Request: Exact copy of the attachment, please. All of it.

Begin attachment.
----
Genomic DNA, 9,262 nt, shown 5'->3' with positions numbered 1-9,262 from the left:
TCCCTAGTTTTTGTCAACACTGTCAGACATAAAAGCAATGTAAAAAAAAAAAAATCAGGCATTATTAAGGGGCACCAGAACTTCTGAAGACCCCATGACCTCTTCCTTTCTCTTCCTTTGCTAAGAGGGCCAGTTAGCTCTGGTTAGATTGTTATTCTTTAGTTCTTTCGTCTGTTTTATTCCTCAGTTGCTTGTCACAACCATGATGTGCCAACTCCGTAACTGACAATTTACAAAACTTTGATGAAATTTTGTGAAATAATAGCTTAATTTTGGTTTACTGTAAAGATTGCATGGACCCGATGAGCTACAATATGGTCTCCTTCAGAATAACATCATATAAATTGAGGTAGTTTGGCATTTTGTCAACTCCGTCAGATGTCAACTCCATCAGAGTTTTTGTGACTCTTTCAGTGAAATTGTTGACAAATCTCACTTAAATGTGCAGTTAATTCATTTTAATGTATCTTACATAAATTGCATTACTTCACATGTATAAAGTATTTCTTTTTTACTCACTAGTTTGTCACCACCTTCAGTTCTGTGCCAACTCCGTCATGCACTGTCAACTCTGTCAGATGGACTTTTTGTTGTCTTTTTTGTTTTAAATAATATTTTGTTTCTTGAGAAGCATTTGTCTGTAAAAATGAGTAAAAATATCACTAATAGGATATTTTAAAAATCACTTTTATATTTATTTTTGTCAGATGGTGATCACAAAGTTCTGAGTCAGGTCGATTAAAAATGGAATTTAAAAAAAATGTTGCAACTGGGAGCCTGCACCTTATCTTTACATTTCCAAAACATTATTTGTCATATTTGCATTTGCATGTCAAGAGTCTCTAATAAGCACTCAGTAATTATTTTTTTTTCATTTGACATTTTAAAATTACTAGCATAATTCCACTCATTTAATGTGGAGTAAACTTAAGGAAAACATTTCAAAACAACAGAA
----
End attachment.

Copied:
Genomic DNA, 9,262 nt, shown 5'->3' with positions numbered 1-9,262 from the left:
TCCCTAGTTTTTGTCAACACTGTCAGACATAAAAGCAATGTAAAAAAAAAAAAATCAGGCATTATTAAGGGGCACCAGAACTTCTGAAGACCCCATGACCTCTTCCTTTCTCTTCCTTTGCTAAGAGGGCCAGTTAGCTCTGGTTAGATTGTTATTCTTTAGTTCTTTCGTCTGTTTTATTCCTCAGTTGCTTGTCACAACCATGATGTGCCAACTCCGTAACTGACAATTTACAAAACTTTGATGAAATTTTGTGAAATAATAGCTTAATTTTGGTTTACTGTAAAGATTGCATGGACCCGATGAGCTACAATATGGTCTCCTTCAGAATAACATCATATAAATTGAGGTAGTTTGGCATTTTGTCAACTCCGTCAGATGTCAACTCCATCAGAGTTTTTGTGACTCTTTCAGTGAAATTGTTGACAAATCTCACTTAAATGTGCAGTTAATTCATTTTAATGTATCTTACATAAATTGCATTACTTCACATGTATAAAGTATTTCTTTTTTACTCACTAGTTTGTCACCACCTTCAGTTCTGTGCCAACTCCGTCATGCACTGTCAACTCTGTCAGATGGACTTTTTGTTGTCTTTTTTGTTTTAAATAATATTTTGTTTCTTGAGAAGCATTTGTCTGTAAAAATGAGTAAAAATATCACTAATAGGATATTTTAAAAATCACTTTTATATTTATTTTTGTCAGATGGTGATCACAAAGTTCTGAGTCAGGTCGATTAAAAATGGAATTTAAAAAAAATGTTGCAACTGGGAGCCTGCACCTTATCTTTACATTTCCAAAACATTATTTGTCATATTTGCATTTGCATGTCAAGAGTCTCTAATAAGCACTCAGTAATTATTTTTTTTTCATTTGACATTTTAAAATTACTAGCATAATTCCACTCATTTAATGTGGAGTAAACTTAAGGAAAACATTTCAAAACAACAGAA